Teton County School District No. 1 will take in a lot more property tax revenue this year, but that doesn’t mean it will see a sizeable jump in its budget.
Due to a 17% anticipated jump in property taxes in Teton County, a result of the state assessor’s office mandating that the county assessor increase property valuations in 2018, the school district will collect $7.7 million more in the 25-mill special district tax it levies on Teton County homeowners. The state of Wyoming sets the 25 mills as part of its School Foundation Program, which guarantees a minimum level of funding to each school district in the state.
“Property tax does not equate to our revenue,” information coordinator Charlotte Reynolds said. “Just because we collect that extra money doesn’t mean that it stays in Teton County.”
In fact the school district’s recapture payments, the amount it sends to the state to be distributed to other districts, is expected to increase substantially this fiscal year, which started July 1. Last year’s recapture payments were about $7.5 million, and this year’s budget puts them at an expected $12 million.
Even so the school district’s budget lists an increase of $6.5 million in revenue after factoring in the increased recapture payments. The total expected revenue is almost $54.6 million, while the anticipated expenditures are about $53.8 million. Though the foundation guarantee won’t be set until February, the budget Mayo produced estimated it to be $52.9 million.
One trend that has been present throughout much of the past decade is an increase in staffing costs as a percentage of the budget. In fiscal year 2010 staffing — which includes salaries and benefits for teachers, administrators and office staff — was 84.1% of the district’s budget. In fiscal year 2020 staffing is expected to make up 88.1% of the expenditures.
Though the bump is only 4% of the budget, the past couple of years have included the bulk of the increase, something Trustee Janine Teske asked Executive Director of Resources Kristen Mayo about during the school district board of trustees meeting July 11.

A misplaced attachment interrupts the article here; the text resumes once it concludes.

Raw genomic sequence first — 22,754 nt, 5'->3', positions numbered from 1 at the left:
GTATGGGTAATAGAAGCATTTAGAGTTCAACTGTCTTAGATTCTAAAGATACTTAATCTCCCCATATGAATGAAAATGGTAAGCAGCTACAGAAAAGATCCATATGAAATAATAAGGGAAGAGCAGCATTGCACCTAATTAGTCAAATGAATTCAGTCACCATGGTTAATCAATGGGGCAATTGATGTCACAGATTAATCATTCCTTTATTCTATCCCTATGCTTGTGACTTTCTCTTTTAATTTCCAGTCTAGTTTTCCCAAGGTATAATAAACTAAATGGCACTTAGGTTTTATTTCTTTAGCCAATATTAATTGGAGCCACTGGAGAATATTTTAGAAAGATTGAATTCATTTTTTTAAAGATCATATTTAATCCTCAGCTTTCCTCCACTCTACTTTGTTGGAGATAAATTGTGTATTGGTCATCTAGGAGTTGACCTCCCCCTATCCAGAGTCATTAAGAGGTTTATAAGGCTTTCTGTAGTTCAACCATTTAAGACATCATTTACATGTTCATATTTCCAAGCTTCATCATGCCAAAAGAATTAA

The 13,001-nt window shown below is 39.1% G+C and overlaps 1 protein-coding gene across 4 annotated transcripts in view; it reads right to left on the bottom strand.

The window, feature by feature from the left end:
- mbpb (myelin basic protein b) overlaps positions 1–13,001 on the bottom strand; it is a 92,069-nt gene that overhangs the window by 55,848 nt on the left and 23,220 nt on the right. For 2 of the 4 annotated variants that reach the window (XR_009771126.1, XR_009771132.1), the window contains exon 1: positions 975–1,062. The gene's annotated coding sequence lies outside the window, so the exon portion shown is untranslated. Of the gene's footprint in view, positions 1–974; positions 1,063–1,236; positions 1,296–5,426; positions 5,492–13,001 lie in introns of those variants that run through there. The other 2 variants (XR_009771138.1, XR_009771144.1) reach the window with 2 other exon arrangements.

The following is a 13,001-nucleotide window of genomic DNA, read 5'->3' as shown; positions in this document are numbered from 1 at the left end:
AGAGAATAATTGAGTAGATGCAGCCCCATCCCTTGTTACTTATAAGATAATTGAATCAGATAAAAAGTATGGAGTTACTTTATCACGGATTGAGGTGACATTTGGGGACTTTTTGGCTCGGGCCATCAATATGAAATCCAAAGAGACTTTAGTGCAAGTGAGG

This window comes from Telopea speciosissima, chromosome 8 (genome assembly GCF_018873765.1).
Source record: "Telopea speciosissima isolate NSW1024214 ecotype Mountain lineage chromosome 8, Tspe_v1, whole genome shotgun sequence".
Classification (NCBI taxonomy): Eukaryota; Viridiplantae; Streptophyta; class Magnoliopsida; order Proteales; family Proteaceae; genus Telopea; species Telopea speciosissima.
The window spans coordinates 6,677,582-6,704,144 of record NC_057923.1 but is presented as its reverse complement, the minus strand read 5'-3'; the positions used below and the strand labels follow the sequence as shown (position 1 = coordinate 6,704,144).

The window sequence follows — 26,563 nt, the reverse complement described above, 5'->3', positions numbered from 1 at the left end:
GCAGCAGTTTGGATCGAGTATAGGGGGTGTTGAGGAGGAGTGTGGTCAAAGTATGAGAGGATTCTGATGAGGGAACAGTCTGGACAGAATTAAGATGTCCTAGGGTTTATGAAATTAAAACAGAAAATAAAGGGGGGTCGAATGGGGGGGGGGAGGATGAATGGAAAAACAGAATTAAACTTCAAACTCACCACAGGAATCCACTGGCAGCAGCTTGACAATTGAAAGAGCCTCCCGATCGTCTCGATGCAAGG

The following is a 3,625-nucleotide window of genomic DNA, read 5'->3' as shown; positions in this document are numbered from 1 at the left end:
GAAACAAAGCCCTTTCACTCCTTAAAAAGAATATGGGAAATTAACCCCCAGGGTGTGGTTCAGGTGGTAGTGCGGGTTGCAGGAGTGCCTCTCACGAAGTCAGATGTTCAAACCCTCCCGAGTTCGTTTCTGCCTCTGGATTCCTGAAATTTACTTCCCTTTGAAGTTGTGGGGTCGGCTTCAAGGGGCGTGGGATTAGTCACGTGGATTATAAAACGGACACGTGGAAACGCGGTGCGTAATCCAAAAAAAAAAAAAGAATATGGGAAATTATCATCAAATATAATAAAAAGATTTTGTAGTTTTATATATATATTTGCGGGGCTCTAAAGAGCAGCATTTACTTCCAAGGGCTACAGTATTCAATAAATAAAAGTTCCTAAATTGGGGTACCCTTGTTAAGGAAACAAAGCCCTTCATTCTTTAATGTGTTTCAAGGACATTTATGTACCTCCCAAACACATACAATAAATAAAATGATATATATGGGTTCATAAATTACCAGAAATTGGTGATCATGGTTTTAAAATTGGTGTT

“As a percentage of budget staffing is quite high and growing,” Teske said. “What is causing that? Is it the [regional cost adjustment]?”
Mayo said the regional cost adjustment, which adjusts the amount of money given to the district by the state based on the cost of living in each district, played a role, especially given a trend of rising rents and home prices in Teton County. But it’s not the entire reason.
“It takes three to four years for a rent increase to affect the budget,” Mayo said. “We also have a rich benefits package that pushes the percentage up.”
Offering a robust benefits package and high teacher salaries is part of the district’s push to retain teachers in the face of high costs of living, Reynolds said. However, as that percentage climbs higher, it makes the district less flexible were state funding to be reduced.
In the past few years, as minerals royalties fell and state legislators considered cuts to school budgets, the district did cut benefits to staff and trimmed its operations budget. But with operations making up only about 12% of the budget for this fiscal year, that tactic is becoming less feasible.
“It’s certainly something we have to be conscious of,” Reynolds said. “The board was aware of and struggled with it a little bit during recent years. When you have reductions you can only cut operations so far.”
In looking at the budget, which the trustees unanimously approved Thursday, enrollment trends also become apparent. Recent years saw an increase in the Jackson Hole Middle School population and bigger class sizes at the school. As students have grown older, the attendant capacity issues are moving into Jackson Hole High School as well.
The district is increasing staff pay and hiring several teachers at the secondary level, Reynolds said, to counteract anticipated crowding problems because of consistent enrollment at the elementary level and an increase in secondary students.
“Fortunately we’ve been able to make adjustments to staffing based on enrollment,” Reynolds said. “We haven’t had to do a reduction in force.”